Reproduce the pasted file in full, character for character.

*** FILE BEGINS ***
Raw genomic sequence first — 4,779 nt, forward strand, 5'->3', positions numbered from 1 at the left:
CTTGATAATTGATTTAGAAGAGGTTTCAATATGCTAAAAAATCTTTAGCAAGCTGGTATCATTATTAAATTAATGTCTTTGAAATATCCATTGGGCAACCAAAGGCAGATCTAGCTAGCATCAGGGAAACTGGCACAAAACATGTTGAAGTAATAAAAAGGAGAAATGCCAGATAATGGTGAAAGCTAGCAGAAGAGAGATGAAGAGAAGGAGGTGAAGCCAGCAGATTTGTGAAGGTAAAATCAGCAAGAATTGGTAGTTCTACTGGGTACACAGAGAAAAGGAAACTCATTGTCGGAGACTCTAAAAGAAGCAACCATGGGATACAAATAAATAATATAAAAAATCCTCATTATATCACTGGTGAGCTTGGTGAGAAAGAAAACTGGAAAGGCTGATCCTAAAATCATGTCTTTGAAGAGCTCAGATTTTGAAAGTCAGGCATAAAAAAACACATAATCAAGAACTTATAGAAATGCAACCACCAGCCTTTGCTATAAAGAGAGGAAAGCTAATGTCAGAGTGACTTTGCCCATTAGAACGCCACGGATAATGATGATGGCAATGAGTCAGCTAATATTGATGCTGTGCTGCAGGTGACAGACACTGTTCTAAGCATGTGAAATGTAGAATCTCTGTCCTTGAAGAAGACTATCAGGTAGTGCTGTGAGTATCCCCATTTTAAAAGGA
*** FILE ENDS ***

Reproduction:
Raw genomic sequence first — 4,779 nt, forward strand, 5'->3', positions numbered from 1 at the left:
CTTGATAATTGATTTAGAAGAGGTTTCAATATGCTAAAAAATCTTTAGCAAGCTGGTATCATTATTAAATTAATGTCTTTGAAATATCCATTGGGCAACCAAAGGCAGATCTAGCTAGCATCAGGGAAACTGGCACAAAACATGTTGAAGTAATAAAAAGGAGAAATGCCAGATAATGGTGAAAGCTAGCAGAAGAGAGATGAAGAGAAGGAGGTGAAGCCAGCAGATTTGTGAAGGTAAAATCAGCAAGAATTGGTAGTTCTACTGGGTACACAGAGAAAAGGAAACTCATTGTCGGAGACTCTAAAAGAAGCAACCATGGGATACAAATAAATAATATAAAAAATCCTCATTATATCACTGGTGAGCTTGGTGAGAAAGAAAACTGGAAAGGCTGATCCTAAAATCATGTCTTTGAAGAGCTCAGATTTTGAAAGTCAGGCATAAAAAAACACATAATCAAGAACTTATAGAAATGCAACCACCAGCCTTTGCTATAAAGAGAGGAAAGCTAATGTCAGAGTGACTTTGCCCATTAGAACGCCACGGATAATGATGATGGCAATGAGTCAGCTAATATTGATGCTGTGCTGCAGGTGACAGACACTGTTCTAAGCATGTGAAATGTAGAATCTCTGTCCTTGAAGAAGACTATCAGGTAGTGCTGTGAGTATCCCCATTTTAAAAGGA